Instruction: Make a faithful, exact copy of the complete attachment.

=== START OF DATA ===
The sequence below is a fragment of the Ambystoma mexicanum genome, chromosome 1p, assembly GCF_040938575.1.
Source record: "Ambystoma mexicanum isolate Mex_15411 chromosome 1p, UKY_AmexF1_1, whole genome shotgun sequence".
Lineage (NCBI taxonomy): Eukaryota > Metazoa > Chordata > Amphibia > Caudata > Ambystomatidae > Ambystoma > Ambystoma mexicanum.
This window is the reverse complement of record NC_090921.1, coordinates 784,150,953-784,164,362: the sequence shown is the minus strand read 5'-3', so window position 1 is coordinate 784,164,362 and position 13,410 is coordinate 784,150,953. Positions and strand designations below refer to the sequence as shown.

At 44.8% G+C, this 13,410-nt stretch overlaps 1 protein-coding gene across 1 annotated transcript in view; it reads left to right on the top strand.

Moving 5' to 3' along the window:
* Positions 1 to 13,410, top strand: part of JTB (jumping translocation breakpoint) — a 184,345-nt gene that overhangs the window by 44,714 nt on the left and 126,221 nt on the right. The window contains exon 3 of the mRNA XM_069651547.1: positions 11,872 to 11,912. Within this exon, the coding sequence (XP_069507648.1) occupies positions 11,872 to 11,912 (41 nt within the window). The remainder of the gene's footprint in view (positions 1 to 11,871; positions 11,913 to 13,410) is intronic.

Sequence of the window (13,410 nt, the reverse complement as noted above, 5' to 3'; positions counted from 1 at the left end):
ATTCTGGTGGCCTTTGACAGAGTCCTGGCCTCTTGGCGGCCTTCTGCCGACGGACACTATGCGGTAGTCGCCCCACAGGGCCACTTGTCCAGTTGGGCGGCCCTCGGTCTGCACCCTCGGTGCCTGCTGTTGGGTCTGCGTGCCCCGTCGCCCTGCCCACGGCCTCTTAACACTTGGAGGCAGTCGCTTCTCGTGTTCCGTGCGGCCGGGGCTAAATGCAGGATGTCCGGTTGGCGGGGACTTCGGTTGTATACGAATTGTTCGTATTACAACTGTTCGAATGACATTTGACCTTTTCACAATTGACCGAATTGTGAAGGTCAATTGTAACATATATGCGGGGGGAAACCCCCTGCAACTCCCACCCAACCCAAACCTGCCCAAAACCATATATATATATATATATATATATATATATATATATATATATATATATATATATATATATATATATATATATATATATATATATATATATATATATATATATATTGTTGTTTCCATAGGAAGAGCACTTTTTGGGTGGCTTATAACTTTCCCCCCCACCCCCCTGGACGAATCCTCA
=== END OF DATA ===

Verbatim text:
The sequence below is a fragment of the Ambystoma mexicanum genome, chromosome 1p, assembly GCF_040938575.1.
Source record: "Ambystoma mexicanum isolate Mex_15411 chromosome 1p, UKY_AmexF1_1, whole genome shotgun sequence".
Lineage (NCBI taxonomy): Eukaryota > Metazoa > Chordata > Amphibia > Caudata > Ambystomatidae > Ambystoma > Ambystoma mexicanum.
This window is the reverse complement of record NC_090921.1, coordinates 784,150,953-784,164,362: the sequence shown is the minus strand read 5'-3', so window position 1 is coordinate 784,164,362 and position 13,410 is coordinate 784,150,953. Positions and strand designations below refer to the sequence as shown.

At 44.8% G+C, this 13,410-nt stretch overlaps 1 protein-coding gene across 1 annotated transcript in view; it reads left to right on the top strand.

Moving 5' to 3' along the window:
* Positions 1 to 13,410, top strand: part of JTB (jumping translocation breakpoint) — a 184,345-nt gene that overhangs the window by 44,714 nt on the left and 126,221 nt on the right. The window contains exon 3 of the mRNA XM_069651547.1: positions 11,872 to 11,912. Within this exon, the coding sequence (XP_069507648.1) occupies positions 11,872 to 11,912 (41 nt within the window). The remainder of the gene's footprint in view (positions 1 to 11,871; positions 11,913 to 13,410) is intronic.

Sequence of the window (13,410 nt, the reverse complement as noted above, 5' to 3'; positions counted from 1 at the left end):
ATTCTGGTGGCCTTTGACAGAGTCCTGGCCTCTTGGCGGCCTTCTGCCGACGGACACTATGCGGTAGTCGCCCCACAGGGCCACTTGTCCAGTTGGGCGGCCCTCGGTCTGCACCCTCGGTGCCTGCTGTTGGGTCTGCGTGCCCCGTCGCCCTGCCCACGGCCTCTTAACACTTGGAGGCAGTCGCTTCTCGTGTTCCGTGCGGCCGGGGCTAAATGCAGGATGTCCGGTTGGCGGGGACTTCGGTTGTATACGAATTGTTCGTATTACAACTGTTCGAATGACATTTGACCTTTTCACAATTGACCGAATTGTGAAGGTCAATTGTAACATATATGCGGGGGGAAACCCCCTGCAACTCCCACCCAACCCAAACCTGCCCAAAACCATATATATATATATATATATATATATATATATATATATATATATATATATATATATATATATATATATATATATATATATATATATATATATATATATATATATTGTTGTTTCCATAGGAAGAGCACTTTTTGGGTGGCTTATAACTTTCCCCCCCACCCCCCTGGACGAATCCTCA